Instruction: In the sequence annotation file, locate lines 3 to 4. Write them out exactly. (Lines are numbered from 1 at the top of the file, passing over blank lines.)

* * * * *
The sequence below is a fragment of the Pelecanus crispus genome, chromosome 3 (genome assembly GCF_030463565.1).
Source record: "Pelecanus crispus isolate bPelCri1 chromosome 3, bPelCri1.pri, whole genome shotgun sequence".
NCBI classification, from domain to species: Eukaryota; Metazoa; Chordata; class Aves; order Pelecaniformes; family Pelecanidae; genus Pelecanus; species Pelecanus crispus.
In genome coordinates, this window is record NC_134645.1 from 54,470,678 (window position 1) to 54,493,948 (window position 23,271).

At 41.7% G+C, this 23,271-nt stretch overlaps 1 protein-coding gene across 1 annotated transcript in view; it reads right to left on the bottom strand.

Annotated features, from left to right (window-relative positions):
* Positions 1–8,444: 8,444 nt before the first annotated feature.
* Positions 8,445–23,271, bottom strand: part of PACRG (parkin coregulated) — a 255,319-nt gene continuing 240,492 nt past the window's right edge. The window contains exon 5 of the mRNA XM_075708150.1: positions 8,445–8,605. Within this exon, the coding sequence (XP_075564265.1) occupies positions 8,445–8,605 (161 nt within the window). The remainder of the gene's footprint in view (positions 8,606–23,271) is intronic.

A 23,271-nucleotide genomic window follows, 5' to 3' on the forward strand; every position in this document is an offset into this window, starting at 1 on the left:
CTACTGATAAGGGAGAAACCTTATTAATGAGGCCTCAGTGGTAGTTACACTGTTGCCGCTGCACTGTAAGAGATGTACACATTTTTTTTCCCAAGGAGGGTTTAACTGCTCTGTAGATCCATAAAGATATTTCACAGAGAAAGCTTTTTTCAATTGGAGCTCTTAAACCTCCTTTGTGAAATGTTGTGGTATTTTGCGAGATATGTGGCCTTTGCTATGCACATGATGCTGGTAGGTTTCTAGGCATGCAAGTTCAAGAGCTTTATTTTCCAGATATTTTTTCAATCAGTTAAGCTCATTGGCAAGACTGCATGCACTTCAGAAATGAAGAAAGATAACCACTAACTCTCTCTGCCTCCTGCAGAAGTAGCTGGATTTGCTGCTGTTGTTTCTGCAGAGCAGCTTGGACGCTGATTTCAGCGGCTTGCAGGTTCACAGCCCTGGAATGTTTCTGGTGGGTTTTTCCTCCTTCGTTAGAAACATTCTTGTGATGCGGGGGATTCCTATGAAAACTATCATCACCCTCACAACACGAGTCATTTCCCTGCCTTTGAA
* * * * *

NCBI classification, from domain to species: Eukaryota; Metazoa; Chordata; class Aves; order Pelecaniformes; family Pelecanidae; genus Pelecanus; species Pelecanus crispus.
In genome coordinates, this window is record NC_134645.1 from 54,470,678 (window position 1) to 54,493,948 (window position 23,271).